Cisco intercepts $30m a year hacking operation
In-depth data about the Angler Exploit used to prevent it from targeting thousands of users everyday
Cisco has stopped hackers using the Angler exploit malware tool targeting nearly 100,000 people per day, it has been revealed.
The company was able to dig deeper into the vulnerability via its collaboration with Level 3 Threat Research Labs. It used the expertise of one of its recent acquisitions, OpenDNS, so Cisco's Team Talos researchers could map the domains being used by malicious actors.
The company then implemented blocking and re-routing patches to navigate around the dangerous domains hackers were using to access software vulnerabilities in browsers and add-ons, such as Flash and Java, to install malware.
In addition to publishing indications of compromise (IoCs) helping companies analyse their networks to find where there could be holes for Angler exploit to operate, Cisco has also issued guidelines for vendors and other customers that could be targeted, advising them on how to protect themselves against the malware. However, security experts are sceptical this will stop the attacks.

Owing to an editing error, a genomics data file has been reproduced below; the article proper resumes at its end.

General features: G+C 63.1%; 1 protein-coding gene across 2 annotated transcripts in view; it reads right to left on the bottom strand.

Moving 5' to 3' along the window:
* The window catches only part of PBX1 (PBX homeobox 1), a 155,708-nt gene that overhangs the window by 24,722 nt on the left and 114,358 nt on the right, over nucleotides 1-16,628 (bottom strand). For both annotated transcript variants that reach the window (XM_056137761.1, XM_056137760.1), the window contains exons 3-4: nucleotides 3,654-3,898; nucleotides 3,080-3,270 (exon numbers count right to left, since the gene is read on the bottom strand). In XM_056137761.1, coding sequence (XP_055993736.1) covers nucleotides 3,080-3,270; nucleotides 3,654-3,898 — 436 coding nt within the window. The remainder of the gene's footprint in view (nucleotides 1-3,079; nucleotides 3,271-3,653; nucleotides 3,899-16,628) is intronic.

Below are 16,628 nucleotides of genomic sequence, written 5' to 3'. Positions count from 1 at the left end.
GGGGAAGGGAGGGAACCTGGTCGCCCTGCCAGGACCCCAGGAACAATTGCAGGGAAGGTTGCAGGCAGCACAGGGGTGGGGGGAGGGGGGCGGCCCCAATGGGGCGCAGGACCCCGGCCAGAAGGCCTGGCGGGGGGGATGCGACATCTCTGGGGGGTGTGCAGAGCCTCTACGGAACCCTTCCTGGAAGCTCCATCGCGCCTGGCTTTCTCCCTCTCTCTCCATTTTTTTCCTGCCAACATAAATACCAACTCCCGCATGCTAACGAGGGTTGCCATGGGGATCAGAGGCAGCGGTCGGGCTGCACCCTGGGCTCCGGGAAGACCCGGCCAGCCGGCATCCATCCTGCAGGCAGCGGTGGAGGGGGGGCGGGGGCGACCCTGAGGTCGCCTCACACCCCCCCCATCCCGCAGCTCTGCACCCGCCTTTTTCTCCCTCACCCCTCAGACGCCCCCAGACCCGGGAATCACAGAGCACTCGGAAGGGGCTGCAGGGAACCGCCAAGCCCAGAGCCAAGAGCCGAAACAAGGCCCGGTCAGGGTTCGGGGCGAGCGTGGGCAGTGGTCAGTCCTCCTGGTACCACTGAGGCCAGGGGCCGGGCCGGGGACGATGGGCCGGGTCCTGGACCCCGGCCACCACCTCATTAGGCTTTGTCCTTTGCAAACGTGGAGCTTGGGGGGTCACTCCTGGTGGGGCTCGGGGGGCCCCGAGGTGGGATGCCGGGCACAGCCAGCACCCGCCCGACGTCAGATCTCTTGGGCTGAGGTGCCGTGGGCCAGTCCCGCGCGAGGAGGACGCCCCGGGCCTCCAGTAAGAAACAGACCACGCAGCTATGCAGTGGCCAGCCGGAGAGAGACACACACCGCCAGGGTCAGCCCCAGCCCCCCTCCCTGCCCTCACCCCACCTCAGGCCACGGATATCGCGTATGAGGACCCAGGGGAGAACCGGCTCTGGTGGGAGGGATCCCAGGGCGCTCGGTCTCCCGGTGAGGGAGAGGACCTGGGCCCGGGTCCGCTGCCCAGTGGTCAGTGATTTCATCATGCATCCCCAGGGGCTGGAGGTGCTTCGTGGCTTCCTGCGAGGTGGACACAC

"We shouldn't fool ourselves into thinking Cisco's action will serve a killer blow to the Angler Exploit Kit, but it will have bloodied its nose and disrupted the criminals' activities," security expert Graham Cluley told the BBC.
Cisco has estimated the hackers were targeting 90,000 people a day, making around $30m (19.5m) using malvertising and ransomware to demand money. However, it has the potential to rob victims of more than $30m (40m) over a 12 month period.
The targets of the Angler exploit kit were customers of hosting provider Limestone Networks, which helped Cisco in its investigations.
Security expert Ken Munro said investigations like Cisco's are essential to stop threats like malware becoming more widespread.
"By analysing the data around Angler and finding critical compromised servers on the internet that the exploit needs to communicate with, it can be rendered powerless," he said.
"However, it will only temporarily disable those developing malware tools and it's a running battle that will continue in a slightly modified format."
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